Empowering Communities, Advocating Solutions


Image of a beach with a closure sign.

Healthy water bodies are essential to our health and our quality of life throughout New York and Connecticut. Unfortunately, many communities are served by aging and failing sewage infrastructure. Sewage infrastructure that is overwhelmed or dilapidated can result in billions of gallons of raw or partially treated sewage being released in to the environment before reaching a treatment plant. Drinking water infrastructure is also in a state of constant disrepair, with communities facing ever-increasing water main breaks every year and numerous "boil water advisories" due to contaminated drinking water.

Antiquated sewage and drinking water infrastructure threatens our environment and health, while damaging our local economies:

  • More than 24 billion gallons of combined untreated sewage and stormwater is dumped into the Great Lakes each year.
  • More than 27 billion gallons of sewage enter New York Harbor each year and can end up traveling up the Hudson River.
  • Superstorm Sandy caused the Bay Park Sewage Treatment Plant on Long Island to fail, releasing more than 2.2 billion gallons of sewage into the Western Bays.
  • The Buffalo Sewer Authority allows more than four billion gallons of sewage to be discharged into local waters annually.
  • In Connecticut, Superstorm Sandy caused more than 24 million gallons of raw or partially treated sewage to be discharged into the CT River, Quinnipiac River, and Long Island Sound.
  • An overflow event in October of 2011 released over 40 million gallons of untreated sewage into Stamford Harbor, causing viral levels to skyrocket and shutting down shellfish beds for nearly a month.
  • Between 1.8 and 3.5 million Americans become ill annually from contact with recreational waters contaminated by the bacteria and viruses from sewage.
  • Since the beginning of 2014, the City of Syracuse has had nearly 440 water main breaks, which is estimated to cost more than $700 million to repair.
  • Drinking water systems are nearing or have already exceeded 100 years of age and still utilize some of their original infrastructure.

Clean Water Infrastructure Needs in New York and Connecticut

While repairing and replacing clean water infrastructure is absolutely necessary, it will also be costly. Over 20 years, repairing and replacing New York's sewage and drinking water infrastructure will cost $36 billion and $38 billion, respectively. Repairing and replacing Connecticut's sewage and drinking water infrastructure will cost $5 billion and $3.6 billion, respectively. Municipalities alone cannot fund the large-scale infrastructure improvements that are needed to protect our drinking water, health, and economy.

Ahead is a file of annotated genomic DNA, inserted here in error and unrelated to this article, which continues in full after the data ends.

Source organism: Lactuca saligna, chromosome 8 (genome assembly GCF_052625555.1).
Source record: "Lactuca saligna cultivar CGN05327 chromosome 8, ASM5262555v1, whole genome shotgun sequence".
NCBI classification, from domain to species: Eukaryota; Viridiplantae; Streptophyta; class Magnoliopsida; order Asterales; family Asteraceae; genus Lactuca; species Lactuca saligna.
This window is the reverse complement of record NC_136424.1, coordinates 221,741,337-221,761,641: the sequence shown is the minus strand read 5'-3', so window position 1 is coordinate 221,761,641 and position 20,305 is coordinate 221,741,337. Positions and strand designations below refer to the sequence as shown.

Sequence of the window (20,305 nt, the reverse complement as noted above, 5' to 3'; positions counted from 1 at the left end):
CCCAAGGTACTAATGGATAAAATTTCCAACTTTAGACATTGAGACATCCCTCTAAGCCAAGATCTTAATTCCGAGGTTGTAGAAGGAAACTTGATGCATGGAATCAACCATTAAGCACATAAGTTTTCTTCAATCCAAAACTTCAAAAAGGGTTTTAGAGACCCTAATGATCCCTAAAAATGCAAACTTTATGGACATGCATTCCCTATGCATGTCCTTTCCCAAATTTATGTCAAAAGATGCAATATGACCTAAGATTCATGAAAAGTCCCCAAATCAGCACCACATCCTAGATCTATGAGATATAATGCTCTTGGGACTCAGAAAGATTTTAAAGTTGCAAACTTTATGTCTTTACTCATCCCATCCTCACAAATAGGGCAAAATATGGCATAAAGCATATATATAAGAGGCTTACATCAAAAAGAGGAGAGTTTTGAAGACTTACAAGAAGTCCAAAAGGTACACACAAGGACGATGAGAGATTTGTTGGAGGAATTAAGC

Federal Clean Water Funding

Federal Clean Water Funding
2010 $2.49 billion $1.39 billion
2011 $1.52 billion $936.1 million
2012 $1.46 billion $917.9 million
2013 $1.38 billion $861.3 million
2014 $1.44 billion $906.9 million
2015 $1.44 billion $906.9 million
2016 $1.394 billion $863 million
2017 $1.394 billion $863 million

Congress created the Clean Water State Revolving Fund (CWSRF) to provide support to municipalities for the construction and repair of sewage infrastructure, and the Drinking Water State Revolving Fund (DWSRF) to upgrade drinking water infrastructure and ensure safe water at the tap. In recent years, Congress has cut funding for both funds, shifting the burden to local governments. Washington must invest in clean water infrastructure, as already overburdened municipalities cannot fund these projects alone!

New York State Clean Water Infrastructure Funding

New York State has stepped up with historic levels of funding to address the state's significant clean water infrastructure needs. The Clean Water Infrastructure Act of 2017 is investing $2.5 billion in a comprehensive program to protect water quality, including upgrading wastewater and drinking water infrastructure, replacing failing septic systems, installing green infrastructure, protecting source water, replacing lead drinking water lines, and more. This will serve as a significant down-payment toward New York's massive clean water infrastructure needs, although with a nearly $80 billion need, further investment is still needed.

Updated by bsmith 12/8/17